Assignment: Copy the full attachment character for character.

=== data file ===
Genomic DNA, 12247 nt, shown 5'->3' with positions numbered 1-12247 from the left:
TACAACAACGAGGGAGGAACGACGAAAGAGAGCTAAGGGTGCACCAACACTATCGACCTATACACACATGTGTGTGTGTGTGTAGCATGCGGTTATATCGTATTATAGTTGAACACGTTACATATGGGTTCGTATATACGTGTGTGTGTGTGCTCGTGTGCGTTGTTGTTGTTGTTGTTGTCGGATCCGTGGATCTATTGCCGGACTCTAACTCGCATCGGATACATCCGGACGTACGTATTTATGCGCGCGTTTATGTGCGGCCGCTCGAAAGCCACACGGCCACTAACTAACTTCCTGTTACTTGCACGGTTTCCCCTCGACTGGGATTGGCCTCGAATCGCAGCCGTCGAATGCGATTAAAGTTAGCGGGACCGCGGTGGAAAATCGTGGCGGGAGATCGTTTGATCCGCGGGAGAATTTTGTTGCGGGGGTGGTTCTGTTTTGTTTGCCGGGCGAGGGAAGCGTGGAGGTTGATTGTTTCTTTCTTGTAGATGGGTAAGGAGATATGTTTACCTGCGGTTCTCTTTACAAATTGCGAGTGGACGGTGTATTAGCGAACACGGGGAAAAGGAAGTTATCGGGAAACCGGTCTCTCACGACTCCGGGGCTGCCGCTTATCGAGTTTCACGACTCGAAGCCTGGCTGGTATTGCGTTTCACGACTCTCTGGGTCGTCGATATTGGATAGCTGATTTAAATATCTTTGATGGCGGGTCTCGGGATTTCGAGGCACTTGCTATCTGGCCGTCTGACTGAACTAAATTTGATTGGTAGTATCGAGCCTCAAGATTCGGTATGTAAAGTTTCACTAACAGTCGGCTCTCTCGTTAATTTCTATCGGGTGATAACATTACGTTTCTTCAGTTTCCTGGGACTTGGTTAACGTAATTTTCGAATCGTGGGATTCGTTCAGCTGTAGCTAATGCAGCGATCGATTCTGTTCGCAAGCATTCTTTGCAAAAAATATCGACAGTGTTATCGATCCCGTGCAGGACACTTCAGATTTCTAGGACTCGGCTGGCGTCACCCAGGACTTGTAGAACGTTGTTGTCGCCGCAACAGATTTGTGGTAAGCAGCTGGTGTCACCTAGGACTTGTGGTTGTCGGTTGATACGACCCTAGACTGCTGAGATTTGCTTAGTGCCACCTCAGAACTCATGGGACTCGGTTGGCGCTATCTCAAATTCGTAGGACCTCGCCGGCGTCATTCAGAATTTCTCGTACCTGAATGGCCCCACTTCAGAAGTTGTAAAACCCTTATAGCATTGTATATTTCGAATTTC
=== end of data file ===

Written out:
Genomic DNA, 12247 nt, shown 5'->3' with positions numbered 1-12247 from the left:
TACAACAACGAGGGAGGAACGACGAAAGAGAGCTAAGGGTGCACCAACACTATCGACCTATACACACATGTGTGTGTGTGTGTAGCATGCGGTTATATCGTATTATAGTTGAACACGTTACATATGGGTTCGTATATACGTGTGTGTGTGTGCTCGTGTGCGTTGTTGTTGTTGTTGTTGTCGGATCCGTGGATCTATTGCCGGACTCTAACTCGCATCGGATACATCCGGACGTACGTATTTATGCGCGCGTTTATGTGCGGCCGCTCGAAAGCCACACGGCCACTAACTAACTTCCTGTTACTTGCACGGTTTCCCCTCGACTGGGATTGGCCTCGAATCGCAGCCGTCGAATGCGATTAAAGTTAGCGGGACCGCGGTGGAAAATCGTGGCGGGAGATCGTTTGATCCGCGGGAGAATTTTGTTGCGGGGGTGGTTCTGTTTTGTTTGCCGGGCGAGGGAAGCGTGGAGGTTGATTGTTTCTTTCTTGTAGATGGGTAAGGAGATATGTTTACCTGCGGTTCTCTTTACAAATTGCGAGTGGACGGTGTATTAGCGAACACGGGGAAAAGGAAGTTATCGGGAAACCGGTCTCTCACGACTCCGGGGCTGCCGCTTATCGAGTTTCACGACTCGAAGCCTGGCTGGTATTGCGTTTCACGACTCTCTGGGTCGTCGATATTGGATAGCTGATTTAAATATCTTTGATGGCGGGTCTCGGGATTTCGAGGCACTTGCTATCTGGCCGTCTGACTGAACTAAATTTGATTGGTAGTATCGAGCCTCAAGATTCGGTATGTAAAGTTTCACTAACAGTCGGCTCTCTCGTTAATTTCTATCGGGTGATAACATTACGTTTCTTCAGTTTCCTGGGACTTGGTTAACGTAATTTTCGAATCGTGGGATTCGTTCAGCTGTAGCTAATGCAGCGATCGATTCTGTTCGCAAGCATTCTTTGCAAAAAATATCGACAGTGTTATCGATCCCGTGCAGGACACTTCAGATTTCTAGGACTCGGCTGGCGTCACCCAGGACTTGTAGAACGTTGTTGTCGCCGCAACAGATTTGTGGTAAGCAGCTGGTGTCACCTAGGACTTGTGGTTGTCGGTTGATACGACCCTAGACTGCTGAGATTTGCTTAGTGCCACCTCAGAACTCATGGGACTCGGTTGGCGCTATCTCAAATTCGTAGGACCTCGCCGGCGTCATTCAGAATTTCTCGTACCTGAATGGCCCCACTTCAGAAGTTGTAAAACCCTTATAGCATTGTATATTTCGAATTTC